Aoshima 1/48 'Airwolf'
|DECALS:||One Option, side windows only|
|NOTES:||A fun kit for a break from the norm.|
“Subject AIRWOLF. Top Secret. A mach one plus attack helicopter with the most
advanced weapons arsenal in the air. Sought by governments friendly and foreign,
AIRWOLF is hidden somewhere in the western wilderness by its test pilot
Stringfellow Hawke. To be returned to the
So began the voice-over for many of the first season episodes of the 1984-87 CBS television series “Airwolf.” Though the show’s titular star was Jan-Michael Vincent (whose acting range went from unblinkingly staring with squinty eyes to unblinkingly staring with wide eyes, and everything in between), the real stars were Oscar winner Ernest Borgnine (man, could he make the worst dialogue believable) and an impressively modified Bell 222 helicopter called “Airwolf.” The latter looked like a flying shark and its post production enhanced sound effect as it flew past the camera was something like a high tech screeching pterodactyl. Sure there was much over acting, the occasional schlocky dialogue and often farfetched plots, but like other similar TV classics as “Tales of the Gold Monkey” and “Ba Ba Black Sheep,” the show could not be missed at the very least because of the flying. Whoever the stunt pilot was, he was a daredevil and jaw droopingly reckless when he flew close to the ground and explosions – but oh it made for exiting TV! The highlight of practically every show was the dog fight between Airwolf and some number of jet fighters or missile equipped attack copters. According to the web, the show was cancelled after three years due to the excessive cost of production, less than spectacular ratings, and the alcohol and drug related problems of Vincent.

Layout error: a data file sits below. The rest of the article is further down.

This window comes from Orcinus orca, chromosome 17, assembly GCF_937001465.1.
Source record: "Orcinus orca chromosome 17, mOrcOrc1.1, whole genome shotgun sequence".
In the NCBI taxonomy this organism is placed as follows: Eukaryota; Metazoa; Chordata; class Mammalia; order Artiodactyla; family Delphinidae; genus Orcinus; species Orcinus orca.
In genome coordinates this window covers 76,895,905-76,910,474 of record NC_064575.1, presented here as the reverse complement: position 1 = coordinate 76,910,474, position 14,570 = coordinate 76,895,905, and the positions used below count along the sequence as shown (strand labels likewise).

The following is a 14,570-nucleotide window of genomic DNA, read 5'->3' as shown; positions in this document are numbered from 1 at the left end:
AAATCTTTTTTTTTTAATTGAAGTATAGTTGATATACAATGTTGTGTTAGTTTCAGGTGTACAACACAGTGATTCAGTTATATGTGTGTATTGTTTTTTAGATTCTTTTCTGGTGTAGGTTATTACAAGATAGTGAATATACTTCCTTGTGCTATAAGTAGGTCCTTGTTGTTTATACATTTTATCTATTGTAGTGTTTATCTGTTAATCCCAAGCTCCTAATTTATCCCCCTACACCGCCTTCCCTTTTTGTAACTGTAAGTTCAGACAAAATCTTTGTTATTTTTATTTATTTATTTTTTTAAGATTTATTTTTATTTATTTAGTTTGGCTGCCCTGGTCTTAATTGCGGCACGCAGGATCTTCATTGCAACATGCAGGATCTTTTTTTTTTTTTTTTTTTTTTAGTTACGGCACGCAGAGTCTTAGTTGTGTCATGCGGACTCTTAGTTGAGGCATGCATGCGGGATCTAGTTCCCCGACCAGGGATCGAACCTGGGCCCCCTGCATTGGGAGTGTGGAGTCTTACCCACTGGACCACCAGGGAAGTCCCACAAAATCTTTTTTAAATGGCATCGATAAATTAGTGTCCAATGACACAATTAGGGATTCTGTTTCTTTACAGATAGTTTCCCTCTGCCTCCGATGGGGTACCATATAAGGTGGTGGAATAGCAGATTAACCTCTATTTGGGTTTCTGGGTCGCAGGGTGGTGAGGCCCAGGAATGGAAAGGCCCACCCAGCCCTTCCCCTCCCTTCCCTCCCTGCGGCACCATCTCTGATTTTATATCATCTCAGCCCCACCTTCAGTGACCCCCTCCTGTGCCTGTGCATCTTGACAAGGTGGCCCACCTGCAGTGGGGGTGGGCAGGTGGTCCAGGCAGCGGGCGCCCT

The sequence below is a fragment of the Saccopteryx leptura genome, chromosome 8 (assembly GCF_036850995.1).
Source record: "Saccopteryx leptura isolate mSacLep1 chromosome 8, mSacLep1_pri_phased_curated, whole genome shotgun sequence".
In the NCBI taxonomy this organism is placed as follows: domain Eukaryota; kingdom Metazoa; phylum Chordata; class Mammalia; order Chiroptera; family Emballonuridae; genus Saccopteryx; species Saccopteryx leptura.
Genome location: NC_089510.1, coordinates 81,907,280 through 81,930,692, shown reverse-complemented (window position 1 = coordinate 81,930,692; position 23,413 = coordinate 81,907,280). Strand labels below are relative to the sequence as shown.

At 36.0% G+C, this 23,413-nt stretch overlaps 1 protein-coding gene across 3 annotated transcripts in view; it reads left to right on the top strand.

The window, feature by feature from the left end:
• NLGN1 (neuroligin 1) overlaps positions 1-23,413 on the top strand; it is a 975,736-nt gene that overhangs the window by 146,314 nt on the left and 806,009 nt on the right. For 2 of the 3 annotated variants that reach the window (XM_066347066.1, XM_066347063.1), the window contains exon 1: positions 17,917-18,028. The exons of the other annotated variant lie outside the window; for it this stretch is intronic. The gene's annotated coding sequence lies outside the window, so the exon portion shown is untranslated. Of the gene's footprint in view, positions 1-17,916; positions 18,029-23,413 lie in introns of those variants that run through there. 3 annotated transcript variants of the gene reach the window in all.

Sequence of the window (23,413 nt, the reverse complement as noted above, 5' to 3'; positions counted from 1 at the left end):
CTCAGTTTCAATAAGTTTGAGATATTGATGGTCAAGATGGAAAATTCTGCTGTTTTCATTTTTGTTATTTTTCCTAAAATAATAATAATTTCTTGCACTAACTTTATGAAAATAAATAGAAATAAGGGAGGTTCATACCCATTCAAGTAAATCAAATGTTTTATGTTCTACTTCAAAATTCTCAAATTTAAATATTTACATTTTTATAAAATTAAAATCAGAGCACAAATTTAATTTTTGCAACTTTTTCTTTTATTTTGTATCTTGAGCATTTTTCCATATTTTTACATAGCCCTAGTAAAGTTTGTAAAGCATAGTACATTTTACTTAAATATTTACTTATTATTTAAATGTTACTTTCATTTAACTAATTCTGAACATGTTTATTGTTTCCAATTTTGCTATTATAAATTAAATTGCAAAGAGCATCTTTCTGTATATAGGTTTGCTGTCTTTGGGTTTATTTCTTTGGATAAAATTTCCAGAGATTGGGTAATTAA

As to “the Lady” – i.e.
Airwolf, its supposed stats were:
RANGE: 950 miles (armed
crew of 3)
CEILING: 11,000 feet
Though the print on the box says “Aoshima,” the kit apparently is a reboxing of
The kit went together well and was fun to construct.
Though the exterior of the kit contains the
necessary parts to transform the
|COLORS & MARKINGS|
This raises the controversial question: “What the heck color is Airwolf anyway?” My memory and videos I have of some of the episodes depicts “the Lady” as sometimes somewhat olive drab, sometimes downright tan, and sometimes greenish more than anything else. Apparently the color looked different depending on the lighting, the background landscape and the film stock used to photograph it.
The directions, which -- as an exception for which an English translation was actually given -- misleadingly states the color should be “Midnight Blue.” My web research instead confirms that the “real” Airwolf was painted with a color by DuPont known as “Phantom Gray Effect” – a color I could not find anywhere. Thanks to another modeler’s courageous experimentation that he posted on the internet, it appears that Model Master’s “Anthracite Gray Metallic” comes closest to the color as shown on my TV which, after all, is the only place Airwolf “really” ever existed. This color required numerous airbrush coats and challenged my infantile masking skills, but could have come out worse considering many of my past painting disasters. The photos taken under different lighting conditions, indoor (with and without flash) as well as outdoor in natural light seem to meet the test of the cameleon like color changes of the real Airwolf.
Ultimate Airwolf Episode Guide
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